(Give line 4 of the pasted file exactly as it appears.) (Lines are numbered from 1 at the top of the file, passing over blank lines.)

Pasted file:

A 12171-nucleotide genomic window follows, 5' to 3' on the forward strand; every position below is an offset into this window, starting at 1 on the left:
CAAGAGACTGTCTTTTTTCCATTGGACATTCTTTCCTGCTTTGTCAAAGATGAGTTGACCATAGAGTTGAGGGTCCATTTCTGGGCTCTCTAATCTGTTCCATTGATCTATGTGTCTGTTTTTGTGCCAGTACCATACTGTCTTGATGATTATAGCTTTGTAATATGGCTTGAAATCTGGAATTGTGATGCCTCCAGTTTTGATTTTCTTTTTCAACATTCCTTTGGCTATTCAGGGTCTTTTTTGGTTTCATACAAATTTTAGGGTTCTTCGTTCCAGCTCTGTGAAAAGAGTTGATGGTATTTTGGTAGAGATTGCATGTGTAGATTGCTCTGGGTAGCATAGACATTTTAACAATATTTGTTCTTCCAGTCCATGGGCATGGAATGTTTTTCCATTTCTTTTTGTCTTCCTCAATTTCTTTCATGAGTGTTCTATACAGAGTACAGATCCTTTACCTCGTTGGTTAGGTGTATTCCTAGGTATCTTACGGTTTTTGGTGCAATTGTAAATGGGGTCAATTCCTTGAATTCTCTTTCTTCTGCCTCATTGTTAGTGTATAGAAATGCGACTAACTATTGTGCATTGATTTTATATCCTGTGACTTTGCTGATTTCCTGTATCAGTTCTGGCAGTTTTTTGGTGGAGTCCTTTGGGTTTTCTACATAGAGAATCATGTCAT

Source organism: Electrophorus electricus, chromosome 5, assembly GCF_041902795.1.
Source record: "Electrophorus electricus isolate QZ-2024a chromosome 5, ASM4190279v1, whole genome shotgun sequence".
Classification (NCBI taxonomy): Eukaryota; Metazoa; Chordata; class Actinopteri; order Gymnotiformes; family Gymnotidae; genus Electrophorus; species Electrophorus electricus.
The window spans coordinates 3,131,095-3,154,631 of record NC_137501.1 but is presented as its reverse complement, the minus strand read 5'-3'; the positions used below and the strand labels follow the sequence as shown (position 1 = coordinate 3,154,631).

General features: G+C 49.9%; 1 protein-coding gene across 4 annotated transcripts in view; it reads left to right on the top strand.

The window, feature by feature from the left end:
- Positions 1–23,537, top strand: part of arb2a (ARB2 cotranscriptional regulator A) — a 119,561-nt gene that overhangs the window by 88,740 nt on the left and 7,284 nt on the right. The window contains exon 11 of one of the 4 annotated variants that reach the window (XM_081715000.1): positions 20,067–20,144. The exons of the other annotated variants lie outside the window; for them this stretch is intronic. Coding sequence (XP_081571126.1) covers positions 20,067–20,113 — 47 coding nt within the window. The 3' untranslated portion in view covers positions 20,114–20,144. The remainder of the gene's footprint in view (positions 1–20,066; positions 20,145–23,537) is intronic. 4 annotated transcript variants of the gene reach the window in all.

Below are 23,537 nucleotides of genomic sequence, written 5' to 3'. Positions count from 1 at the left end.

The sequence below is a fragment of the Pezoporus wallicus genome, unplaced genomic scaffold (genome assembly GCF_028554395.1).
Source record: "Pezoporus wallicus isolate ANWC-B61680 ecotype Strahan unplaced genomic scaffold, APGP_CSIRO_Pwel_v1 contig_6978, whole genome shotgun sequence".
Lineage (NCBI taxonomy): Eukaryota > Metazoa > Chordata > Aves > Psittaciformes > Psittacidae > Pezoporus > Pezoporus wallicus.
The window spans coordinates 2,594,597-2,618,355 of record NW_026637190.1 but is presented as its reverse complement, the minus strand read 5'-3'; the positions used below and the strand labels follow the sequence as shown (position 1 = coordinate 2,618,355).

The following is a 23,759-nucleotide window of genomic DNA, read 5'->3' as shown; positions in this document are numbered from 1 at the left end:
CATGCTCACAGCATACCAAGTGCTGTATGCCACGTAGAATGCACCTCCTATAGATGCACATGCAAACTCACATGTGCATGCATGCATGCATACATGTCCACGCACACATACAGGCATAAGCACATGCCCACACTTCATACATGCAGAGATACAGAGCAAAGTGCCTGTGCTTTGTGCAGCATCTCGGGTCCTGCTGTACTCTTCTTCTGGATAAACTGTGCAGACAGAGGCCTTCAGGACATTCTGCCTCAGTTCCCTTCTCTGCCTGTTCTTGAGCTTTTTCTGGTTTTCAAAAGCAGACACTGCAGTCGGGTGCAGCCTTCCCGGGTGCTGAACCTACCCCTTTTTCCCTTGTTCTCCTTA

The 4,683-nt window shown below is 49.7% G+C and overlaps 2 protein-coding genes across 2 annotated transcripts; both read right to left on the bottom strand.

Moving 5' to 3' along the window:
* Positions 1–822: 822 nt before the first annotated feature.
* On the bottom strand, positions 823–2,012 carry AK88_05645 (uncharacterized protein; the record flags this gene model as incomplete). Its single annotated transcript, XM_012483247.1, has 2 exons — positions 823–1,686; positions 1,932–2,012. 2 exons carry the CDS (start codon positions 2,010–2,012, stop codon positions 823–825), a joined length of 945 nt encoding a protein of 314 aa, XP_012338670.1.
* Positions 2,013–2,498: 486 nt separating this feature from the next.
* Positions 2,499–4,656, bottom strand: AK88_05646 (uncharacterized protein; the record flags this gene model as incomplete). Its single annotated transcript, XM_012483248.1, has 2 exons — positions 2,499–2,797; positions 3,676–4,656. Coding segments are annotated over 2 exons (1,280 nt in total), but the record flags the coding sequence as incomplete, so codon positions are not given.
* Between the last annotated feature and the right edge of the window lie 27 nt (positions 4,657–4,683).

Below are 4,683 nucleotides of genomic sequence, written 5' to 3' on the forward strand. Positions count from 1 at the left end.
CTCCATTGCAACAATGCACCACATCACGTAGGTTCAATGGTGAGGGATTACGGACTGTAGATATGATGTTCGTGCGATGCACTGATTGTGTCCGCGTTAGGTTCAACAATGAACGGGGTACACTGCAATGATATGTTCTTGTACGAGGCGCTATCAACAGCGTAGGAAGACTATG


Source record: "Electrophorus electricus isolate QZ-2024a chromosome 5, ASM4190279v1, whole genome shotgun sequence".